The Fortunate Rise and Strange Fall of Claudine Longet

A popular starlet's career that crashed down.

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At the young age of 18, French-born Claudine Longet set off to Las Vegas to begin her search for fame as a showgirl dancer, though ultimately it was the death of professional skier Spider Sabich that instead cemented her place in American celebrity history.

Oddly, it was a flat tire in 1959 that set the stage for her first big break when the suave crooner Andy Williams, who was performing in Vegas at the time, pulled over to help her fix it. The small gesture sparked a 10-year relationship that showered Claudine with money, marriage, three kids, and a coat-tailing career as an actor and singer.

(Pictured: Longet and Tim Conway, 1963, Wikimedia Commons)

Unfortunately for Claudine, she possessed a lispy and accent-heavy singing voice that was more kitsch than talent. Like a poor man’s Francoise Hardy, her attempts at Beatles’ covers were equal parts catchy and comedic, but her relationship to TV-sensation Williams ensured her a steady release of albums with enough promotion to secure nominal success.

Throughout the ’60s, Longet made a few appearances acting, most notably as the romantic interest in the classic Peter Sellers movie “The Party,” where she played a thinly veiled version of herself, named Michèle Monet. However, most of her time was spent as Andy’s wife with occasional holiday appearances on his variety show and a lifestyle that you would expect from Hollywood royalty. Claudine and Andy’s best friends were Robert Kennedy and his wife Ethel, who they tragically happened to be with at the hotel the night Robert was shot.

In 1970, Claudine’s perfect TV-captured marriage unraveled, but her network of influential and famous friends remained. It was through Liza Minelli and Clint Eastwood that she met then “professional skiing’s richest racer” Vladimir “Spider” Sabich. The two hit it off instantly and began what would later become an often tumultuous relationship throughout the first half of the ’70s.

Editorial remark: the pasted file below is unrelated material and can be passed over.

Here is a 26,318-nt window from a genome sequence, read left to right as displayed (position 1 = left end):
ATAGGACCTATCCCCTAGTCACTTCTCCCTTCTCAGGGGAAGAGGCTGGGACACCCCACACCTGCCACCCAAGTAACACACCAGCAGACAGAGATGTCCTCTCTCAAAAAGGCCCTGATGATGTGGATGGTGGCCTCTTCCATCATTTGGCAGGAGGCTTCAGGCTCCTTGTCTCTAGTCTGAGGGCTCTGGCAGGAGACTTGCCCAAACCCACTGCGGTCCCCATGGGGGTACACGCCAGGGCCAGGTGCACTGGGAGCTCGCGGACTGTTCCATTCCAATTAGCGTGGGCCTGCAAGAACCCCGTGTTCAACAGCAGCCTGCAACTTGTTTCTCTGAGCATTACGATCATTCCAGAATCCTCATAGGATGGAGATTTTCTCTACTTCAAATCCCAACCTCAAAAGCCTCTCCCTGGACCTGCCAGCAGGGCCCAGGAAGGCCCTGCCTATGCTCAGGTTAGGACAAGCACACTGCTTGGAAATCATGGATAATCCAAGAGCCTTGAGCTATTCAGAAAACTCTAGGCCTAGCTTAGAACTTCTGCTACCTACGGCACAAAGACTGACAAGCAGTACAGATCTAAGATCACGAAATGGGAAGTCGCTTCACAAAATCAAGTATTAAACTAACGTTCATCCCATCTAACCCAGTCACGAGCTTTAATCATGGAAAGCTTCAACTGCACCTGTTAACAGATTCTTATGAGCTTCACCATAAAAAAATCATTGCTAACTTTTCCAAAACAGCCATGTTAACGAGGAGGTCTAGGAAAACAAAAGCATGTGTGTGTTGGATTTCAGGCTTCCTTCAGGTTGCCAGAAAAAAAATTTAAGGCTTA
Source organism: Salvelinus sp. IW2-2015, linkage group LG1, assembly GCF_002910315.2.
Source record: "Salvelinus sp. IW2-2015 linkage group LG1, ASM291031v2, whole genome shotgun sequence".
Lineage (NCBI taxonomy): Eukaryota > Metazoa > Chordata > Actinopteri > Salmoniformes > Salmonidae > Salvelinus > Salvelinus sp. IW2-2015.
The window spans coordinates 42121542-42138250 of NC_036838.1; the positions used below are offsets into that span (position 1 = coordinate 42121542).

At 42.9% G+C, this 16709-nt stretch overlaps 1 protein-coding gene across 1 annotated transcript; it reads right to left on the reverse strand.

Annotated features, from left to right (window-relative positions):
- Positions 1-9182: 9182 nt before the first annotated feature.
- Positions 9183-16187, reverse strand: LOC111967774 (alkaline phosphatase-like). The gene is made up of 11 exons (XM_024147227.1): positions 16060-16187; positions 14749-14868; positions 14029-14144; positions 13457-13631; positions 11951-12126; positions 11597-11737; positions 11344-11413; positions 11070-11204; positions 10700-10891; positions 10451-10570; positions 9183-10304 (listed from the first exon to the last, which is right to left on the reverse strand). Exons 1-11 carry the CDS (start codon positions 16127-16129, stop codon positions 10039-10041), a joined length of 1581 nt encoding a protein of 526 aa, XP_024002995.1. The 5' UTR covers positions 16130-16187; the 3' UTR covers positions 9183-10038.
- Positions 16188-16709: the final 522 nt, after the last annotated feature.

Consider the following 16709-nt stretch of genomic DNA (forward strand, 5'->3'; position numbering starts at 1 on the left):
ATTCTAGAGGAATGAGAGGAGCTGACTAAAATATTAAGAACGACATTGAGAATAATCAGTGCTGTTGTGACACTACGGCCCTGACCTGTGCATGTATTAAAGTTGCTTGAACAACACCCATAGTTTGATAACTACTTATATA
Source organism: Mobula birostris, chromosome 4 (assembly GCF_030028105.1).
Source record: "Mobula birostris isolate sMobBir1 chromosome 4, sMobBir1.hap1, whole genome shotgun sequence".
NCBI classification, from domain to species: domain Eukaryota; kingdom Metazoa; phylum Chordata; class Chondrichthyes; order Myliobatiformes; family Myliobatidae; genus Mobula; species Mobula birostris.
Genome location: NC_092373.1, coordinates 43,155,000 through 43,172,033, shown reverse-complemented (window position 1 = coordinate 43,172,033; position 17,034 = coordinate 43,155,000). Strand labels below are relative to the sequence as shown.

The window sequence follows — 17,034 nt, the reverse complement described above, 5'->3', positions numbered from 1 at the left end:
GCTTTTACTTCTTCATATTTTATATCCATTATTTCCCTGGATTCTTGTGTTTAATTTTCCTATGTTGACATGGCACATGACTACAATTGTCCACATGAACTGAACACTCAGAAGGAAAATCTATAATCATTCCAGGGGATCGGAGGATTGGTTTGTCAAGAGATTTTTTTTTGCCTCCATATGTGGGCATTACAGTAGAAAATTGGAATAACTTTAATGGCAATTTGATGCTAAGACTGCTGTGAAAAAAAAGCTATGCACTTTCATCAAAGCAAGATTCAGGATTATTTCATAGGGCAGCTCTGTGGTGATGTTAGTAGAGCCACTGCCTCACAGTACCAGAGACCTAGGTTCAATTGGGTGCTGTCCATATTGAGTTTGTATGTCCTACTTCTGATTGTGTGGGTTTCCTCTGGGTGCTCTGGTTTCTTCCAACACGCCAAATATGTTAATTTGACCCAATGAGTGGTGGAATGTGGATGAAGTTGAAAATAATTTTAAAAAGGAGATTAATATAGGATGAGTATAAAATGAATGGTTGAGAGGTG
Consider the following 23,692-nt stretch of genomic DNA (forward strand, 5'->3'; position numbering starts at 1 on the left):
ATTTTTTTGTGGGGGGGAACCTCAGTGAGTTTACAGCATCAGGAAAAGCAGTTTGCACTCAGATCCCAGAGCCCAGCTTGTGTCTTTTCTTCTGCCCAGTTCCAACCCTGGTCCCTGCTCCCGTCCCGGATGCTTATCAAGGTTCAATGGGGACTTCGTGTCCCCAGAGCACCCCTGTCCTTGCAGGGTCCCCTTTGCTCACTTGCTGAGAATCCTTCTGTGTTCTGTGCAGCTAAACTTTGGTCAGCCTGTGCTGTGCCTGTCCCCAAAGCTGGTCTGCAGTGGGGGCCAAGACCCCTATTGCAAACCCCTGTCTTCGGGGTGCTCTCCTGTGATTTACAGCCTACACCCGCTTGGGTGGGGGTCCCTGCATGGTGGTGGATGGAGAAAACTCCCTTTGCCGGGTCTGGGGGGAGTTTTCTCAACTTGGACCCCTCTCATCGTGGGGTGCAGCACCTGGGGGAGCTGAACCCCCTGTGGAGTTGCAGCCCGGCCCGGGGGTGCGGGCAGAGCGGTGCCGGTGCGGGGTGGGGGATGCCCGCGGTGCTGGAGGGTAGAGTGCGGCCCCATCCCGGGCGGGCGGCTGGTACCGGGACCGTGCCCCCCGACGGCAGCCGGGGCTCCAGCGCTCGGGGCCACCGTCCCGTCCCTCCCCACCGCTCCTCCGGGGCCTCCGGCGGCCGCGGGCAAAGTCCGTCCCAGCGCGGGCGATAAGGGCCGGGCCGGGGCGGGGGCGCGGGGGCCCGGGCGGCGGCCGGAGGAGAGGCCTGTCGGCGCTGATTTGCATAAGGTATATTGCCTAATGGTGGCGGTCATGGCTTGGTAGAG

Then, on March 21, 1976, the police were called to the Aspen home of Spider Sabich that he shared with Claudine and her three kids. Inside, Spider was slumped dead from his .22 while a nervous Claudine explained he was showing her how to operate the gun when it fired accidentally. She was arrested, but maintained it was an accident and that her relationship with Sabich had not soured.

Friends of Spider told a different story of the relationship, though, one that suggested he had asked Claudine and her family to move out of the house recently in response to her increasingly difficult behavior and jealousy. The subsequent court hearing for manslaughter was the crime event of the ’70s, bringing heaps of unwanted attention to the then still quaint Colorado ski town. The press descended on this dark spectacle in ways that could be seen as the earliest seeds of our TMZ generation.

Surprisingly, the police made several errors handling the case and Claudine was only charged for misdemeanor criminal negligence even though the evidence strongly suggested she had shot Spider in the back. She may have won the case, but in the court of public opinion, she had wholeheartedly lost, especially after vacationing with her then-married defense attorney, Ron Austin, afterward.

The attention was so absolutely negative that Claudine has since slipped out of sight, eventually marrying the now-divorced defense attorney and is rumored to be keeping a low profile between their homes in Aspen and Hawaii. A vanishing act so complete that our only evidence of her actual existence is a legacy of awesomely cheesy thrift-store vinyl scores.

“It’s a shame because Spider accomplished so much in his life. Claudine accomplished only two things, marrying Andy Williams and getting away with murder.” – Steve Sabich, brother of Spider

Video: Andy Williams and Claudine Longet Singing Together